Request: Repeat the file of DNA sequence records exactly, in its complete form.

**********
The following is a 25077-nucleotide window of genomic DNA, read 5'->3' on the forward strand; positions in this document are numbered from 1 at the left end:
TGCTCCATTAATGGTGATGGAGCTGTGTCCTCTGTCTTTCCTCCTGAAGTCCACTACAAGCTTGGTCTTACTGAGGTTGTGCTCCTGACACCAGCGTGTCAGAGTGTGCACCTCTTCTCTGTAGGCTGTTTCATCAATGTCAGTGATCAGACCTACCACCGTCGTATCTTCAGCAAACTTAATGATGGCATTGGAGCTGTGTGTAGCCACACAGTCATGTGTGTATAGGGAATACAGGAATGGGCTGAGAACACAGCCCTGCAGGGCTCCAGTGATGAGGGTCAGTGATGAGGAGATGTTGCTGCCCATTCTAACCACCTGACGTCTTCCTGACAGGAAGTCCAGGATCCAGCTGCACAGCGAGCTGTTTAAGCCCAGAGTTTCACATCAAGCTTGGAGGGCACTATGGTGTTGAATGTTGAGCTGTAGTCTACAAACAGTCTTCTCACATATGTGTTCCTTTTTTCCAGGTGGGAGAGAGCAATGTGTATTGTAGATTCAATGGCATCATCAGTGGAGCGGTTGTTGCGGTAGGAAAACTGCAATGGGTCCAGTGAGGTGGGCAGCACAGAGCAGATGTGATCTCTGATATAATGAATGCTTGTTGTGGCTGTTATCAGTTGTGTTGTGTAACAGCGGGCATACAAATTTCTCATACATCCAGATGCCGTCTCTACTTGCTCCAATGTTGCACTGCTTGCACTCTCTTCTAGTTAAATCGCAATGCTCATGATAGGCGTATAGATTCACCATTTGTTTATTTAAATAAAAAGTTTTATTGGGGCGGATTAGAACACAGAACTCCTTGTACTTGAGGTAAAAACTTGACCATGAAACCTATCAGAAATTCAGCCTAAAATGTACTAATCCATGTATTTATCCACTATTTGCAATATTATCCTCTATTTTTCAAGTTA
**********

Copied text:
The following is a 25077-nucleotide window of genomic DNA, read 5'->3' on the forward strand; positions in this document are numbered from 1 at the left end:
TGCTCCATTAATGGTGATGGAGCTGTGTCCTCTGTCTTTCCTCCTGAAGTCCACTACAAGCTTGGTCTTACTGAGGTTGTGCTCCTGACACCAGCGTGTCAGAGTGTGCACCTCTTCTCTGTAGGCTGTTTCATCAATGTCAGTGATCAGACCTACCACCGTCGTATCTTCAGCAAACTTAATGATGGCATTGGAGCTGTGTGTAGCCACACAGTCATGTGTGTATAGGGAATACAGGAATGGGCTGAGAACACAGCCCTGCAGGGCTCCAGTGATGAGGGTCAGTGATGAGGAGATGTTGCTGCCCATTCTAACCACCTGACGTCTTCCTGACAGGAAGTCCAGGATCCAGCTGCACAGCGAGCTGTTTAAGCCCAGAGTTTCACATCAAGCTTGGAGGGCACTATGGTGTTGAATGTTGAGCTGTAGTCTACAAACAGTCTTCTCACATATGTGTTCCTTTTTTCCAGGTGGGAGAGAGCAATGTGTATTGTAGATTCAATGGCATCATCAGTGGAGCGGTTGTTGCGGTAGGAAAACTGCAATGGGTCCAGTGAGGTGGGCAGCACAGAGCAGATGTGATCTCTGATATAATGAATGCTTGTTGTGGCTGTTATCAGTTGTGTTGTGTAACAGCGGGCATACAAATTTCTCATACATCCAGATGCCGTCTCTACTTGCTCCAATGTTGCACTGCTTGCACTCTCTTCTAGTTAAATCGCAATGCTCATGATAGGCGTATAGATTCACCATTTGTTTATTTAAATAAAAAGTTTTATTGGGGCGGATTAGAACACAGAACTCCTTGTACTTGAGGTAAAAACTTGACCATGAAACCTATCAGAAATTCAGCCTAAAATGTACTAATCCATGTATTTATCCACTATTTGCAATATTATCCTCTATTTTTCAAGTTA